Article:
Plans for nuclear power figure heavily in South African energy policy - and the country aims to ensure long-term security of supply by developing its own fuel cycle capabilities.
Necsa CEO Phunzile Tshelane addresses the WNA Symposium (Image: WNA)
Speaking at the World Nuclear Association's 2014 Annual Symposium on 11 September, Phumzile Tshelane, CEO of the Nuclear Energy Corporation of South Africa (NECSA), outlined the country's nuclear economy and the nuclear policies supporting it.
South Africa has a long and proud nuclear energy history, with two operating units at Koeberg not to mention involvement in nuclear research activities dating back to the 1940s, and nearly 50 years' experience of operating research reactors. Today the country is faced with a need to broaden its energy mix both to meet its electricity needs as it strives for economic growth, and to enable it to reduce carbon dioxide emissions.
The country's 2010 Integrated Resource Plan, which received governmental approval in early 2011, sets out a blueprint for a sustainable energy mix including a potential 10 GWe of nuclear capacity as well a procurement process for renewable energy. South Africa, Tshelane explained, sees renewables and nuclear working alongside each other, but nuclear is of particular importance - a fact recognised earlier this year in statements by both South African president Jacob Zuma and energy minister Tina Joematt-Patterson, who has described the nuclear option as a "certainty" as a means to alleviate energy shortages in a country that has abundant coal but no indigenous natural gas. "We don't have much of a choice," Tshelane said. "We have coal - or nuclear."
South African cost calculations for nuclear power are based on the full nuclear fuel cycle from cradle to grave. The country is already a uranium producer and exporter, with output of 540 tU in 2014 – more than enough to meet its own needs. Speaking to World Nuclear News, Tshelane described Necsa's role in moving towards a domestic nuclear fuel cycle under South Africa's 2008 policy more fully. While that policy ultimately envisages conversion, enrichment and fabrication facilities as well as reprocessing of used fuel, the company is already "seriously looking" at establishing its own fuel fabrication capability - initially using feed materials processed in conversion and enrichment plants overseas.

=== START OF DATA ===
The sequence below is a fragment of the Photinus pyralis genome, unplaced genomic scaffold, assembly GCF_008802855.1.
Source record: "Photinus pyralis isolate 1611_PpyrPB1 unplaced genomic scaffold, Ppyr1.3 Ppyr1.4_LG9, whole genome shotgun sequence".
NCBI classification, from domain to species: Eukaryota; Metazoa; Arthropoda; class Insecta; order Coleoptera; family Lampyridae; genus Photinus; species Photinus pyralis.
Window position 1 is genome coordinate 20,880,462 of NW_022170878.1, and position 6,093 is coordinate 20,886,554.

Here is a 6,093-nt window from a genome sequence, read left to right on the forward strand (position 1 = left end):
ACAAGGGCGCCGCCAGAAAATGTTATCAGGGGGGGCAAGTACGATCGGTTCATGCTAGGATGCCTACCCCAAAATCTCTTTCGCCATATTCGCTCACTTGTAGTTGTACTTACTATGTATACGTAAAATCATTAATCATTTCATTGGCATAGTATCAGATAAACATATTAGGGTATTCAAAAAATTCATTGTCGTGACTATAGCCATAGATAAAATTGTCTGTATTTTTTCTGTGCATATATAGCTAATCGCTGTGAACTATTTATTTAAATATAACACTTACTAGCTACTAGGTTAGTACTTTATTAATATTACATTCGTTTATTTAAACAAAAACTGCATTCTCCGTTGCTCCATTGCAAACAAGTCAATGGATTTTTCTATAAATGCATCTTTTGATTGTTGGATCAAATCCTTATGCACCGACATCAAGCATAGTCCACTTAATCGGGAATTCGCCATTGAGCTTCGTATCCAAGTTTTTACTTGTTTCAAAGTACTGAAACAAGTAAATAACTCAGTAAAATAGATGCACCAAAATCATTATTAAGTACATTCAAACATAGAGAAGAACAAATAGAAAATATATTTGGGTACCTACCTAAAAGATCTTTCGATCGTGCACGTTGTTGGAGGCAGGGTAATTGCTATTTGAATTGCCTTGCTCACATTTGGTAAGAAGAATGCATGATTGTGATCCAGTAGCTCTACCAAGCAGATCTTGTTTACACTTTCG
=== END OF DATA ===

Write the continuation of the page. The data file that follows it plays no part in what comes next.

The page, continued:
Although South Africa might pursue interests in conversion and enrichment capacity through partnerships with other fuel cycle companies, Tshelane expressed some interest in the possibility of a domestic uranium conversion plant as another relatively near-term development.
At the other end of the fuel cycle, South African policy does not preclude reprocessing of used nuclear fuel. "Reprocessing is simply a way of utilising more of the 'good stuff'", Tshelane explained, while acknowledging that this would be a development for the future rather than the nearer term.
South Africa's economy already benefits from numerous non-energy nuclear applications - it is already a major supplier of radioisotopes on a global scale through Necsa's NTP Radioisotopes arm - and with a mature set of nuclear and energy policies, laws and regulatory regimes, the country is poised for new build.
Researched and written
by World Nuclear News